When studying visual processes, investigators have the problem diagramed below. They cannot possibly study all of the visual system at once, and so they hope or assume that it is sensible to "jump over" many processes not of direct concern to them by making very simple assumptions. For example, in my early research with near-threshold detection and identification experiments, I (along with scores of others) had hoped and assumed that all the nonlinearities known to occur in the retina (like light adaptation) could be ignored. In other words, our "Simple Rule 1" was very simple indeed: namely, that the input at each point in the receptive fields characterizing the multiple analyzers or channels was proportional to the luminance at the point in the stimulus. There was some justification for this Simple Rule 1 because we carefully kept the space-and-time-average mean luminance of the patterns constant and, since we were using patterns of near-threshold contrast, even the excursions from the mean were relatively constrained. "Simple Rule 2" was the decision stage assumptions.
Useful and justifiable as these simple rules may be, one makes a mistake if one continues to use them without thinking. When the circumstances change, the simple rules may need to.
In our texture-segregation research, we became aware that light-adaptation processes might indeed intrude substantially and, therefore, we needed to consider them (e.g. Sutter, Beck, and Graham 1991). In fact, were light-adaptation compressive enough, it might underlie the compressiveness in the Constant-Difference-Series experiments. This led me to an interest in developing a model that would allow one to predict the light-adaptation processes' responses to our texture patterns. Of course, it didn't hurt that my colleague Donald Hood had been studying light adaptation for years. We started collaborating on models of light adaptation (particularly their dynamics, since texture segregation was thought to be "immediate" and one needed to know the transient responses of these processes). This work on light-adaptation models is described above on this page. To return to the original question about texture segregation:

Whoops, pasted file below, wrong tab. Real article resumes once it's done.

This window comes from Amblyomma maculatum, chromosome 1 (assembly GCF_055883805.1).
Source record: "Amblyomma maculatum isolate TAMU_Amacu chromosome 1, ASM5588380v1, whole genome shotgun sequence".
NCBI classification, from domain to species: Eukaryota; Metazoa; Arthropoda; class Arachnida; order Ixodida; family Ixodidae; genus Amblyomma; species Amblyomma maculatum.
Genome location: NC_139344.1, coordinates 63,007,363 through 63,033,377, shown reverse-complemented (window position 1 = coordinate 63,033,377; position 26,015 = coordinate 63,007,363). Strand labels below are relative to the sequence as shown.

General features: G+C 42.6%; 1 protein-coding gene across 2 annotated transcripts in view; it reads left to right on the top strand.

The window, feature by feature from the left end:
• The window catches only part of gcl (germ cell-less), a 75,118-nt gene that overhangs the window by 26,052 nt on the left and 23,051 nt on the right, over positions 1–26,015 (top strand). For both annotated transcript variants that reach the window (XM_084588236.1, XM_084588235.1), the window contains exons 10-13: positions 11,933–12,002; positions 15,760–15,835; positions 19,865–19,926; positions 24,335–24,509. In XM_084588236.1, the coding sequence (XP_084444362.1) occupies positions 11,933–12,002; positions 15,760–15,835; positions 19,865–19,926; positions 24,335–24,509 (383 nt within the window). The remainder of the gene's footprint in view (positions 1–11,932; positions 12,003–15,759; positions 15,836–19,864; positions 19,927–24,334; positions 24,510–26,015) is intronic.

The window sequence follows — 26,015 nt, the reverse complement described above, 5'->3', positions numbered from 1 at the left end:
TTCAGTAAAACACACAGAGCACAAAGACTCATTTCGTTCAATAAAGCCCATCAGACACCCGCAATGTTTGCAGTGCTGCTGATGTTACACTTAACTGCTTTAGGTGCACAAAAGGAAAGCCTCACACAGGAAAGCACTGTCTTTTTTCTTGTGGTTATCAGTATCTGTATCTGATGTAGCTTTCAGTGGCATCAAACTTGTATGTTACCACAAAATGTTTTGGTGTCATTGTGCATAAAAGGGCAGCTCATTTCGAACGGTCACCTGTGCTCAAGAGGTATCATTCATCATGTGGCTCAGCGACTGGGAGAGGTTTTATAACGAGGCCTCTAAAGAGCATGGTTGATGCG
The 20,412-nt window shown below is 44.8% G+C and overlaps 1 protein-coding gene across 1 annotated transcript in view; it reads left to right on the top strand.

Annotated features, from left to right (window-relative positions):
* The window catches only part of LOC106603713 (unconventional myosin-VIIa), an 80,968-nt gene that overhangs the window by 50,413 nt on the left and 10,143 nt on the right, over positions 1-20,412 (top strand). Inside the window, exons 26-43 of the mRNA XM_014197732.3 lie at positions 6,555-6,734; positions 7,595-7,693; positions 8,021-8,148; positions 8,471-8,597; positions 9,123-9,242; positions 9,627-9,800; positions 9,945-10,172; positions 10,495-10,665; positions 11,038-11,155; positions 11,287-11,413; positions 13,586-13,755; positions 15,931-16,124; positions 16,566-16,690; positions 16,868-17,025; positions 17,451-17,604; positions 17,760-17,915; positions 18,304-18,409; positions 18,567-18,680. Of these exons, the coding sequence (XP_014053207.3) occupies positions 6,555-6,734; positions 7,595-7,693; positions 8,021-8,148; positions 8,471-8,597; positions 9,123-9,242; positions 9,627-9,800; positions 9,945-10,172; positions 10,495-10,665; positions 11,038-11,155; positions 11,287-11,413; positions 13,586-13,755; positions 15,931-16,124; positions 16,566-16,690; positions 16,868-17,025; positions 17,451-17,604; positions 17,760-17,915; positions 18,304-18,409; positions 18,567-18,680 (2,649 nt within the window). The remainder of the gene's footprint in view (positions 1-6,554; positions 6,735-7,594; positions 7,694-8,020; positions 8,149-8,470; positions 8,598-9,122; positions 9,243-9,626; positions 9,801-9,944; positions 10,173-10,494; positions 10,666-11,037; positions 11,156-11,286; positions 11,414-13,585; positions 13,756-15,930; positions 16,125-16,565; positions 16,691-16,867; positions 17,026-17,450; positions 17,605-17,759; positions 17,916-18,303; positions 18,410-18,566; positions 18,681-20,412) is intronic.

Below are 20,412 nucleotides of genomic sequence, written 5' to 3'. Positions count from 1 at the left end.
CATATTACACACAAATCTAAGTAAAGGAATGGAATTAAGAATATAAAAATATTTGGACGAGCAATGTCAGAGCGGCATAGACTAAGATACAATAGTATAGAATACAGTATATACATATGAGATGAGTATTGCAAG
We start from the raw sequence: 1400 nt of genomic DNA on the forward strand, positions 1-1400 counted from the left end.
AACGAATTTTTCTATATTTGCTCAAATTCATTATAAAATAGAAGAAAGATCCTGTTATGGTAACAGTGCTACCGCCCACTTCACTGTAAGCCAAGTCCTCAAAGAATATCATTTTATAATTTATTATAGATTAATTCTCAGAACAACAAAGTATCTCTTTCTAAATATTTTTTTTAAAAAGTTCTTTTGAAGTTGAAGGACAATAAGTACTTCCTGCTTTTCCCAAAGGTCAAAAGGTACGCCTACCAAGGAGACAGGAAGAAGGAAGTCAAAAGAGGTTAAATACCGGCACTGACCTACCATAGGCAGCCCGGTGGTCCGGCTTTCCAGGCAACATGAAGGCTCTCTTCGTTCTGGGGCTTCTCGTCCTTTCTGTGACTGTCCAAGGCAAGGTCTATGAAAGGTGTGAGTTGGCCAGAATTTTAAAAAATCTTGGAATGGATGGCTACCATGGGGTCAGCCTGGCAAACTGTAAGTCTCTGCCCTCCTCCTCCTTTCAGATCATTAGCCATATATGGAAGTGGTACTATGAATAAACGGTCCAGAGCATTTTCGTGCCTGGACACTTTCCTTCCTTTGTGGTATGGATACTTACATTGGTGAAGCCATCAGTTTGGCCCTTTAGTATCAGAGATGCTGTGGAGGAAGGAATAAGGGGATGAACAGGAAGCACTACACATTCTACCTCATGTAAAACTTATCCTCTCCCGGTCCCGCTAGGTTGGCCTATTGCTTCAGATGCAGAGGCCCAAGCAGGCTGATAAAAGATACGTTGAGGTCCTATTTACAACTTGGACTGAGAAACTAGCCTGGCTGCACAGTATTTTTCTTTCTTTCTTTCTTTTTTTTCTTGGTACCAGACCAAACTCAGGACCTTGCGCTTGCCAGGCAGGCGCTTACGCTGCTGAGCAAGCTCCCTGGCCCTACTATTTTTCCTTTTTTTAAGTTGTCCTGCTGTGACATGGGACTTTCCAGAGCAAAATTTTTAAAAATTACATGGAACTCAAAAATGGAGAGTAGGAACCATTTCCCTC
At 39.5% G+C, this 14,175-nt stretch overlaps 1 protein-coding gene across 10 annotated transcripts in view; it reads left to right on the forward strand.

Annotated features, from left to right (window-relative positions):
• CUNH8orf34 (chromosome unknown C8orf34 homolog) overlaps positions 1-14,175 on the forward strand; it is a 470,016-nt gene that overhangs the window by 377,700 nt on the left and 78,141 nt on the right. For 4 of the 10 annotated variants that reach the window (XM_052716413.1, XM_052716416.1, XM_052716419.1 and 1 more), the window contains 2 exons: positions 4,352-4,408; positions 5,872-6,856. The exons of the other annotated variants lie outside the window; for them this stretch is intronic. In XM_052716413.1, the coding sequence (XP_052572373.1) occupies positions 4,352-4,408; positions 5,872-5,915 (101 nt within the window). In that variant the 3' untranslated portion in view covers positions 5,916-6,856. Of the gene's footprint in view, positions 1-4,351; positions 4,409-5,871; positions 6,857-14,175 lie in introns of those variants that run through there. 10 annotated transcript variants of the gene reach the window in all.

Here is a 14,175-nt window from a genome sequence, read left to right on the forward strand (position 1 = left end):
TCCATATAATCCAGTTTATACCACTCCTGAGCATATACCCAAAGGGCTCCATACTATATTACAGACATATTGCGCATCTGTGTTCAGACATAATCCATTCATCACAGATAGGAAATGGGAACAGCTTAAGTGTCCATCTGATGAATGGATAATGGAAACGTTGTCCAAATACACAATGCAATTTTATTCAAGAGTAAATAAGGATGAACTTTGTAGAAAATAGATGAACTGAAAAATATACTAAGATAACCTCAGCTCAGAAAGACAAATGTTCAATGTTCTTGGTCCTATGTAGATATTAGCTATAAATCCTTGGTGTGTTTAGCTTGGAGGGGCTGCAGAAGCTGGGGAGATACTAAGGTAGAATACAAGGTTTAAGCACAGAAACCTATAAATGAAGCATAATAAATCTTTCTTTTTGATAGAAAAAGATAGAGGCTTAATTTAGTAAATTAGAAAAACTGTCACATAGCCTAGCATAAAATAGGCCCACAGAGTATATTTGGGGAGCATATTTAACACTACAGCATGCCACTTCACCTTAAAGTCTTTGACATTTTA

The current status of Light Adaptation in explanations of our texture results:
As described on another page, however, we eventually have ruled out any local early (before-the-channels) explanation for this compressiveness in our texture segregation results. Thus light adaptation does not play the major role we thought at one time it might.
On the other hand, it seems likely that light adaptation processes occurring before the channels are the reason for the slightly greater effectiveness of decrements than of increments (of dark-square-element than of light-square-element element-arrangement textures, Sutter, Beck, and Graham, 1991; Graham and Sutter, 1996).
We are still looking for a model of light-adaptation dynamics good enough to use in modeling retinal processes while studying higher-level processes, although any of the current ones are better than nothing by quite a lot.